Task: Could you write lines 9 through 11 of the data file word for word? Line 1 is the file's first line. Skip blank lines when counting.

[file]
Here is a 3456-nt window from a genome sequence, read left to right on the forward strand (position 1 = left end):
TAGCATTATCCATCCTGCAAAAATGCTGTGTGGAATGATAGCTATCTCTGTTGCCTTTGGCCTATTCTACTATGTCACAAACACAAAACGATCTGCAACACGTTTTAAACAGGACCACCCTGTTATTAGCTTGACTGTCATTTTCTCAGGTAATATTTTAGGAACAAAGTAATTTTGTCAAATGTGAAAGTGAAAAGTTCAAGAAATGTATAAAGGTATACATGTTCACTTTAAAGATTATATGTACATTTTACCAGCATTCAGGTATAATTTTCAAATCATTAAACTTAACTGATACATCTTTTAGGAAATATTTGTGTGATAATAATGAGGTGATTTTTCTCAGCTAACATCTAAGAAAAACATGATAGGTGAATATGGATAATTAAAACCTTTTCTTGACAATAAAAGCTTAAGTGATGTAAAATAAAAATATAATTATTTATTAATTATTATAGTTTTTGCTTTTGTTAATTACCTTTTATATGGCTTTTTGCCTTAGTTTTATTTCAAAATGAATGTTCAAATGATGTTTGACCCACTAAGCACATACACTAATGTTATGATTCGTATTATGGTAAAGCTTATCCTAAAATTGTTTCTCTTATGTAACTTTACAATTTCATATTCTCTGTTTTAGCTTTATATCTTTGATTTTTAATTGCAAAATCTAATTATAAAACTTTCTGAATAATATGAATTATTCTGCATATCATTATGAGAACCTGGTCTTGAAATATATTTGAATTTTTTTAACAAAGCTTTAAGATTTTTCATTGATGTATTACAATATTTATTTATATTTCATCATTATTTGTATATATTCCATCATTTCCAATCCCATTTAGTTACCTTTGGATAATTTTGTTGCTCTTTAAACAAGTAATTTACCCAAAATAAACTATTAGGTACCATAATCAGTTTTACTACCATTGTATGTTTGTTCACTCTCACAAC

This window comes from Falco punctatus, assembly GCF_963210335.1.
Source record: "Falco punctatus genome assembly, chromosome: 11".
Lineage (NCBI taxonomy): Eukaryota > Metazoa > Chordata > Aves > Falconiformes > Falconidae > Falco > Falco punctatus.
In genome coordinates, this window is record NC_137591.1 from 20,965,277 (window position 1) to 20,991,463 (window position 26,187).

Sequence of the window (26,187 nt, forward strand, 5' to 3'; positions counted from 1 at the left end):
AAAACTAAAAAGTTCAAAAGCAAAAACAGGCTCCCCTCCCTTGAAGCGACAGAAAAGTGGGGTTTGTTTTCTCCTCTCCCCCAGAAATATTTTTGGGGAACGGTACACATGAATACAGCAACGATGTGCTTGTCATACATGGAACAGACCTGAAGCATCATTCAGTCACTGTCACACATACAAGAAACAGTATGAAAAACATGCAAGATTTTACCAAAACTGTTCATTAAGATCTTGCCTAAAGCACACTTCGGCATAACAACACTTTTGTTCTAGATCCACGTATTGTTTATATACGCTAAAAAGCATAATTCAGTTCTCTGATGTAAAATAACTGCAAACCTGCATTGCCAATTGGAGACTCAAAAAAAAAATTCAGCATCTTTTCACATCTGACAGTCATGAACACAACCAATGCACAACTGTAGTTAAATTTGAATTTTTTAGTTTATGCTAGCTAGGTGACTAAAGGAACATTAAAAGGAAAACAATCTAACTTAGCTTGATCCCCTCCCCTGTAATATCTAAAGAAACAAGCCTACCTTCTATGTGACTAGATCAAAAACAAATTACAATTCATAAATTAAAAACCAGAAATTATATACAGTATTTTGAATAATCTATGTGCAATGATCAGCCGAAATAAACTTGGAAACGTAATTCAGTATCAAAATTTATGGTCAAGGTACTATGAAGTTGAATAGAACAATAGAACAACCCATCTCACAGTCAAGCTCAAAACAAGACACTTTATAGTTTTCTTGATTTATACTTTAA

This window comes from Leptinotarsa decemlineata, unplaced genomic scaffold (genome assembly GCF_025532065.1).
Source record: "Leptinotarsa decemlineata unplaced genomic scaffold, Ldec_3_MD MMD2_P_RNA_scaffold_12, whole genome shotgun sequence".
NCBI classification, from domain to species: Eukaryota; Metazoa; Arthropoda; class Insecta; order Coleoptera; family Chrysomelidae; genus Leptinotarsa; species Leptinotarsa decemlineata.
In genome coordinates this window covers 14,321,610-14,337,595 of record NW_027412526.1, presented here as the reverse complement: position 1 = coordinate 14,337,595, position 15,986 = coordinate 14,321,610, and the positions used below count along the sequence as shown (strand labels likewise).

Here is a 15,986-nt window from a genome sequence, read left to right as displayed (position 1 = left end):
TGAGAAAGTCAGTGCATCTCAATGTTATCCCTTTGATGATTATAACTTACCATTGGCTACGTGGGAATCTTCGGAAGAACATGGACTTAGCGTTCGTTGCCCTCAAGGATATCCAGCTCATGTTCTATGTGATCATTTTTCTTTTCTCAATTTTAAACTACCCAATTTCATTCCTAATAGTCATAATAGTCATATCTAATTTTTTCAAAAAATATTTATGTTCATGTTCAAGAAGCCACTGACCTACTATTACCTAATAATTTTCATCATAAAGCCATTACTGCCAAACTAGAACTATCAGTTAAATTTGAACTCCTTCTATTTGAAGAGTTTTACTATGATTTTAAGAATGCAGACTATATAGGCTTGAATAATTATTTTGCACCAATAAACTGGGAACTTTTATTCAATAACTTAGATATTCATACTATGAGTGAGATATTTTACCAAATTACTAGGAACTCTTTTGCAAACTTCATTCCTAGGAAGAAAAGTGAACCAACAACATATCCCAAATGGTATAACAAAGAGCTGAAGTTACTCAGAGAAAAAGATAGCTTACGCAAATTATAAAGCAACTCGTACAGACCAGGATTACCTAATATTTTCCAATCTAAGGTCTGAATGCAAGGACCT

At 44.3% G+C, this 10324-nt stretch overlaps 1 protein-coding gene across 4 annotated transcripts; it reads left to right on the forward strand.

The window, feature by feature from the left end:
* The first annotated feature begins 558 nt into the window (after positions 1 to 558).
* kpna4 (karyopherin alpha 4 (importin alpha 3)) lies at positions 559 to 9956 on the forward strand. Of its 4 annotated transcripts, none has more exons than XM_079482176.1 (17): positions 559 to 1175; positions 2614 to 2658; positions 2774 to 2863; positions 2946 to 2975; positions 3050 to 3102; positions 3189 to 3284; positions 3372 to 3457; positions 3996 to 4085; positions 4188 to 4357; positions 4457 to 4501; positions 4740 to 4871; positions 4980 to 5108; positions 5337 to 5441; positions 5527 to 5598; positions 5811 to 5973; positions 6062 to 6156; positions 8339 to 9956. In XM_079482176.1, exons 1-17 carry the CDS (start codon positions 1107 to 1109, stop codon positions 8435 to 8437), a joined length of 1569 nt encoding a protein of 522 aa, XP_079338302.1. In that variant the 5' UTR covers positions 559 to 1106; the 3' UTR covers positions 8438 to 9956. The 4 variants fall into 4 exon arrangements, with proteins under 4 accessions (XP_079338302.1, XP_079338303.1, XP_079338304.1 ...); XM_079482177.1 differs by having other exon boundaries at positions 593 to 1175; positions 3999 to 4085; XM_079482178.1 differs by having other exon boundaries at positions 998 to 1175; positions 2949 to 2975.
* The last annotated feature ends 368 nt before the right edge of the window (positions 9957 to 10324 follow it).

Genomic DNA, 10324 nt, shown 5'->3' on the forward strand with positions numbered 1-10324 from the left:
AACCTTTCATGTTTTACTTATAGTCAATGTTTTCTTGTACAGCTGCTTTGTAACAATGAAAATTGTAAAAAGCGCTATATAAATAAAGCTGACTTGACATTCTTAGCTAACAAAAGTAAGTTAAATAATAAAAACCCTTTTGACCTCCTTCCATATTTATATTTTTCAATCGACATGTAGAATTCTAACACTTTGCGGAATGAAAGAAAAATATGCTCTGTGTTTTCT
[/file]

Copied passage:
This window comes from Leptinotarsa decemlineata, unplaced genomic scaffold (genome assembly GCF_025532065.1).
Source record: "Leptinotarsa decemlineata unplaced genomic scaffold, Ldec_3_MD MMD2_P_RNA_scaffold_12, whole genome shotgun sequence".
NCBI classification, from domain to species: Eukaryota; Metazoa; Arthropoda; class Insecta; order Coleoptera; family Chrysomelidae; genus Leptinotarsa; species Leptinotarsa decemlineata.